Weekly fantasy sports sites have experienced a meteoric rise and have now reached a milestone – the industry’s first scandal. The New York Times first broke the story about the scandal involving the two most predominate sites in the industry, FanDuel and DraftKings. At issue is employees of the two sites using nonpublic information from their employer’s site to play fantasy sports on their competitor’s site. The reason for the uproar is that there is money to be won, and the NYT has reported that employees were using no-publicly available information and winning large sums. While this activity is certainly alarming and paints the industry in a disingenuous light – the issue is less like insider trading and more like front running.
The classic definition of Insider Trading is acting on material, nonpublic information, by a corporate insider, or other person who owes a fiduciary duty to the company. While the definition has drifted away from the fiduciary duty standard it is still accepted that someone is committing an insider trading violation when they act on nonpublic material information that is outcome determinative. This is not the case here.
The analogy to insider trading is not correct as the employees had no way of knowing individual statistical performances before the games. What they did know ahead of time was the ownership percentages of various athletes on their company’s site. The beforehand knowledge of ownership percentages was beneficial as it allowed for the employee to construct a unique lineup with a greater probability for success. However, the ownership statistics could not be deemed to be exactly the same on the other site. Further, the two prominent sites use different valuations for players and algorithms for scoring. Thus, an employee using information from their employer’s site was limited in scope to activity on the competitor’s site.
What these employees were engaged in is more similar to Front Running than Insider trading Front Running which is the acting on nonpublic information knowing that when the information becomes public a price will change in a predictable manner. The employees knowledge of ownership percentage on their employers site is useful information in constructing a team, and is not the same as knowing the individual statistical performances of games beforehand, which would analogous to insider trading.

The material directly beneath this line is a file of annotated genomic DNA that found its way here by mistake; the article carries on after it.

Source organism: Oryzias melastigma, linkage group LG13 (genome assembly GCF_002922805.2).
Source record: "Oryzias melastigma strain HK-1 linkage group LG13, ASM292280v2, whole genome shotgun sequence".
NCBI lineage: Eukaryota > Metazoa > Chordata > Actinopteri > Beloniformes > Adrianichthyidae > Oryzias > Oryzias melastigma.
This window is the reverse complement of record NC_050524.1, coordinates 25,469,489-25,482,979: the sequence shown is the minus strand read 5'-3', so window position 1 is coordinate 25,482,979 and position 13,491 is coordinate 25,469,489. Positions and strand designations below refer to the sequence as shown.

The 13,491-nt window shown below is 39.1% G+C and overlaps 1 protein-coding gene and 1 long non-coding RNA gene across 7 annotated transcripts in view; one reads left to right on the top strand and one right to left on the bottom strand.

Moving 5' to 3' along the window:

Whiles employees of both DraftKings and FanDuel are prohibited by company policy from participating in contests on their company’s site nothing forbids them from participation on a competitor’s site. Nonetheless, there has been a backlash to the relitivley unregulated world of weekly fantasy contests. Major media outlets have scalled back their participation with these sites and the New York State Attorney General has opend a formal investigation. Undouble, a safe bet would be to count on continued scutingy of these websites and a push for their regulations.
- Jerry W. Markham, “Front-Running’-Insider Trading Under the Commodity Exchange Act, 38 Cath. U. L. Rev. 69, 70 (1988).
- Joe Drape & Jacqueline Williams, New York Attorney General Opens Inquiry Into Fantasy Sports Sites, NYT (Oct. 6, 2015, 9:10pm), http://www.cnbc.com/2015/10/06/draftkings-fanduel-to-be-investigated-by-new-york-attorney-general.html
- Joe Drape & Jacqueline Williams, Scandal Erupts in Unregulated World of Fantasy Sports, NYT (Oct. 5, 2015), http://www.nytimes.com/2015/10/06/sports/fanduel-draftkings-fantasy-employees-bet-rivals.html?_r=0